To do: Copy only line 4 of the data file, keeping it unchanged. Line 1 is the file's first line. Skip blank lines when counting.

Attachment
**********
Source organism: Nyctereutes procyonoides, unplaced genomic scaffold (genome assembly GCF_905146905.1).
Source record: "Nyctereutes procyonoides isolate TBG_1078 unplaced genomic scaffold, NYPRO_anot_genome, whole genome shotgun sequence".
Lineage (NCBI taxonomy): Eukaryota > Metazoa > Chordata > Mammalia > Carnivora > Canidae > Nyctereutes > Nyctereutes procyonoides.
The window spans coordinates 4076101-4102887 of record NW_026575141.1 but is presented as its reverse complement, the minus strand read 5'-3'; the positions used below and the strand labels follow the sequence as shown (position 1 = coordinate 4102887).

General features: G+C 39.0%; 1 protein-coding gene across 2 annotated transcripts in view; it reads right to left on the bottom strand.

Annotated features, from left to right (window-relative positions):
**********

The window spans coordinates 4076101-4102887 of record NW_026575141.1 but is presented as its reverse complement, the minus strand read 5'-3'; the positions used below and the strand labels follow the sequence as shown (position 1 = coordinate 4102887).